What is a Foreign Trade Zone?
A Foreign Trade Zone (FTZ) is a secure geographical area “in or adjacent” to a U.S. Port of Entry. However, this FTZ exists be outside of CBP territory.
For example, merchandise avoids CBP procedures and duty payments until the goods leave the FTZ and enter the U.S.
Note, the US built the Foreign Trade Zone Act of 1934 to allow local manufacturers to compete with foreign enterprises.
What Are Some Benefits of Using a Zone?
Companies can import components or partially finished goods and assemble them into one product that has a lower duty rate. This allows U.S. manufacturers to compete with foreign manufacturers who are importing finished products.
You can export goods in-bond without ever having to pay duty to the United States. A duty drawback does note apply for merchandize brought in and out of an FTZ. Why? Because import duties did not receive payment. Importers may declare customs on a weekly basis instead of a per shipment basis. This allows shippers to maximize their MPF payment at $485 on all shipments imported during the zone week.
How Do I Convert My Facility?
Companies who are looking to convert their facilities will need to apply with the FTZ board. After the board reviews your application a 9-12 month process will follow before your FTZ is up and running. Customs requires tight security and robust inventory software to ensure real-time accountability. Accountability for what? For of any goods moving in and out of the zone. The “Operator” of the FTZ is liable for any goods that leave the zone unaccounted for. Therefore, customs needs to ensure payment of any item leaving the zone for consumption into the United States. In fact, CBP issues heavy fines against any unaccounted for inventory.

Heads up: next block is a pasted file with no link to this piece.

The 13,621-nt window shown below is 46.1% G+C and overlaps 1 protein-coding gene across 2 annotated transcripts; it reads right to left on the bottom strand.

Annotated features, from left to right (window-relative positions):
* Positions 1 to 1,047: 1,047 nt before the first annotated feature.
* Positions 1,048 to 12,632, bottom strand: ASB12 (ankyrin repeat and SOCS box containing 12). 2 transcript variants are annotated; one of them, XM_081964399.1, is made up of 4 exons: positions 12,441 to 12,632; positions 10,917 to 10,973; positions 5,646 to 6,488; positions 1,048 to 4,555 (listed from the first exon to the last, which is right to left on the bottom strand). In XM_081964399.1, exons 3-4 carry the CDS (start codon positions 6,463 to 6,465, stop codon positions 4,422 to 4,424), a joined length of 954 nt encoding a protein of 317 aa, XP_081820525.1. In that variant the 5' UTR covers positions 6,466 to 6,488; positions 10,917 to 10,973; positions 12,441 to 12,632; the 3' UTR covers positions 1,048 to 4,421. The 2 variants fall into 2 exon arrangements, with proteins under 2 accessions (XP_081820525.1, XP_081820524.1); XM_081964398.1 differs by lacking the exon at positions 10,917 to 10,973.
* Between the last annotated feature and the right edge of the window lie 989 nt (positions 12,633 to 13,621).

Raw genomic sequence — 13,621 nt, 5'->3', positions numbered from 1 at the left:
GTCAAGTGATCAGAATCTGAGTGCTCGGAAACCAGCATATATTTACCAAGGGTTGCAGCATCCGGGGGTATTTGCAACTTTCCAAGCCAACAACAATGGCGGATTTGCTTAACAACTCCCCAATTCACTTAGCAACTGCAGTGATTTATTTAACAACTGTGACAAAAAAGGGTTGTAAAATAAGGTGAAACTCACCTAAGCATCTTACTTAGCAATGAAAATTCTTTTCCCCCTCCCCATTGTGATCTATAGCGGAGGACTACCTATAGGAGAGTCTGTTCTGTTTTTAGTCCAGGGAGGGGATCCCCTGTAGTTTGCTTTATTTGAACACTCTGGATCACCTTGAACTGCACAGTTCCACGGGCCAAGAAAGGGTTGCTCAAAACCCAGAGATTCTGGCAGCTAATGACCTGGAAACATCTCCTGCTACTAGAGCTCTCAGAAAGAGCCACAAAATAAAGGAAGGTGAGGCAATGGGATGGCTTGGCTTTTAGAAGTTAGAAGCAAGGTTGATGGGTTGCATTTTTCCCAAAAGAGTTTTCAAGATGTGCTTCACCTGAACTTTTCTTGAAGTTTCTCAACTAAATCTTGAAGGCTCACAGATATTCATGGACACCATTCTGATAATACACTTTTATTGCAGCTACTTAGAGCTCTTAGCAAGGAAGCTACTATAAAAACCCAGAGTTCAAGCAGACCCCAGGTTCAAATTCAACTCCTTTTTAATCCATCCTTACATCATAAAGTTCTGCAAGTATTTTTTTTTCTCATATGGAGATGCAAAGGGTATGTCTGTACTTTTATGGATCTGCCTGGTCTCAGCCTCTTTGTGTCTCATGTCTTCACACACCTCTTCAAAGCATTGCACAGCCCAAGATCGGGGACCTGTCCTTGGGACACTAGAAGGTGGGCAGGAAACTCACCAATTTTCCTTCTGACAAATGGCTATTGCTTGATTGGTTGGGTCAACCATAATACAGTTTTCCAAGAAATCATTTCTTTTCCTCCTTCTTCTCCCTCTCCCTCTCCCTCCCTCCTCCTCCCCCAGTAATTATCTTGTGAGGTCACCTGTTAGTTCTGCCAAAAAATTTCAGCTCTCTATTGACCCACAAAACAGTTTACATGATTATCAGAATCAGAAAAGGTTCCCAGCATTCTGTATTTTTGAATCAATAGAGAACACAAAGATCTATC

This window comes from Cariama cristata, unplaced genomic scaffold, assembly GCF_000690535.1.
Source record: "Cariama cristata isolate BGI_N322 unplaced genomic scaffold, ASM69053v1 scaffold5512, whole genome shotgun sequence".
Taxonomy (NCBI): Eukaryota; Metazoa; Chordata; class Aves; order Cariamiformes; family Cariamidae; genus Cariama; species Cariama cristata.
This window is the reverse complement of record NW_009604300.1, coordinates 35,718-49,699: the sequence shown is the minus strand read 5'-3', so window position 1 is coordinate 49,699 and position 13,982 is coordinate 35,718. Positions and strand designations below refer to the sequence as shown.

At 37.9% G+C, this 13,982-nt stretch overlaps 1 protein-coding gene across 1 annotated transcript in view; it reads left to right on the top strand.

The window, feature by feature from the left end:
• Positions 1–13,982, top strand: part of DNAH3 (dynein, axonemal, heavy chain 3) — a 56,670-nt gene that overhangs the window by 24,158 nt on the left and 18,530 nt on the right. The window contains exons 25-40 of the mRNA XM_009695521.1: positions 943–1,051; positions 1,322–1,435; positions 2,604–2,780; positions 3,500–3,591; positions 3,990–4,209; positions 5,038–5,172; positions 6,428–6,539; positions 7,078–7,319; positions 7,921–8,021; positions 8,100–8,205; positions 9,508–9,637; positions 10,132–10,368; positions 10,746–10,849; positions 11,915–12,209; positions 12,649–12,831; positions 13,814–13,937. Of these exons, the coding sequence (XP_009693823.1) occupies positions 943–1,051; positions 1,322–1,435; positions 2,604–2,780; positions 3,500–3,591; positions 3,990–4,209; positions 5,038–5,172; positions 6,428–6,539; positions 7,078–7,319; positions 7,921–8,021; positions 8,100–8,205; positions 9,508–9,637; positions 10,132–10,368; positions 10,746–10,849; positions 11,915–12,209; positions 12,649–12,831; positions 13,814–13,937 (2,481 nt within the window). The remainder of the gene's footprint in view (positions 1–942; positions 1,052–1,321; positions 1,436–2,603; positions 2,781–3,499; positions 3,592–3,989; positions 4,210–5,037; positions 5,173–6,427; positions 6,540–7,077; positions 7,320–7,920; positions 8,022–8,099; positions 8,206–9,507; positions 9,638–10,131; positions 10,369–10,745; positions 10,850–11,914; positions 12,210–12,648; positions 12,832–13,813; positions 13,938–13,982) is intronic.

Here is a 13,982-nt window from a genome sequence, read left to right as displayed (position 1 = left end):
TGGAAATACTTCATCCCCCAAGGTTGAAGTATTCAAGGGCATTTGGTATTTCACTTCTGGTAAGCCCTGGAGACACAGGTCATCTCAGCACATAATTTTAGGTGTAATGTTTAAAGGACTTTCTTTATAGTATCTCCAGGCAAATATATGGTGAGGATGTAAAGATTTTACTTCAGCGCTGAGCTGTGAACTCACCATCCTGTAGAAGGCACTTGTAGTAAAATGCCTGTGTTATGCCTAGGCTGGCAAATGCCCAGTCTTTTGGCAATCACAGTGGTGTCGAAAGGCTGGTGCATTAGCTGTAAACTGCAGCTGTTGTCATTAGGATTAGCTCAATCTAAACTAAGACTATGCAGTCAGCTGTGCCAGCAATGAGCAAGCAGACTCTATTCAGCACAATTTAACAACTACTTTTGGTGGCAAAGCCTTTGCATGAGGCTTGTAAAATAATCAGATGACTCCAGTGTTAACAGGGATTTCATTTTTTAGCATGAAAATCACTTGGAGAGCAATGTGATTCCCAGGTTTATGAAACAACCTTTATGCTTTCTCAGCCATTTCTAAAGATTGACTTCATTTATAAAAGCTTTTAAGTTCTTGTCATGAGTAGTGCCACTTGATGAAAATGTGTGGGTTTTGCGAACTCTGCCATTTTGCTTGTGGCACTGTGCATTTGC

How to Apply to Become an FTZ
Here is the application process for setting up a trade zone.
In the application a company will need to request the FTZ designation under the following conditions:
- Expansion or Reorganization
- Subzone / Usage Driven Site
- The FTZ will be used for the storage of product for either the deferment or avoidance of duty payments.
- Production Site
- The FTZ will be an assembly or manufacturing site used for duty inversion.
FTZ security dominates the prerequisites for the application process. For example, CPB wants a space where companies cannot leave with merchandise without payment of duties. Essentially this means the FTZ needs to be enclosed in fencing, with a single entrance.
A foreign trade zone requires users to keep good records of the product moving in and out. This ensures payment of duties when the product exports out of the FTZ.
Thereafter, a CBP agent audits the site. They either allow or deny FTZ authorization.
An operator has 30 days to make corrections upon denial.
Foreign trade zones are audited at least once a year by the US Customs and Border Protection Agency. Audits can either be announced or unannounced.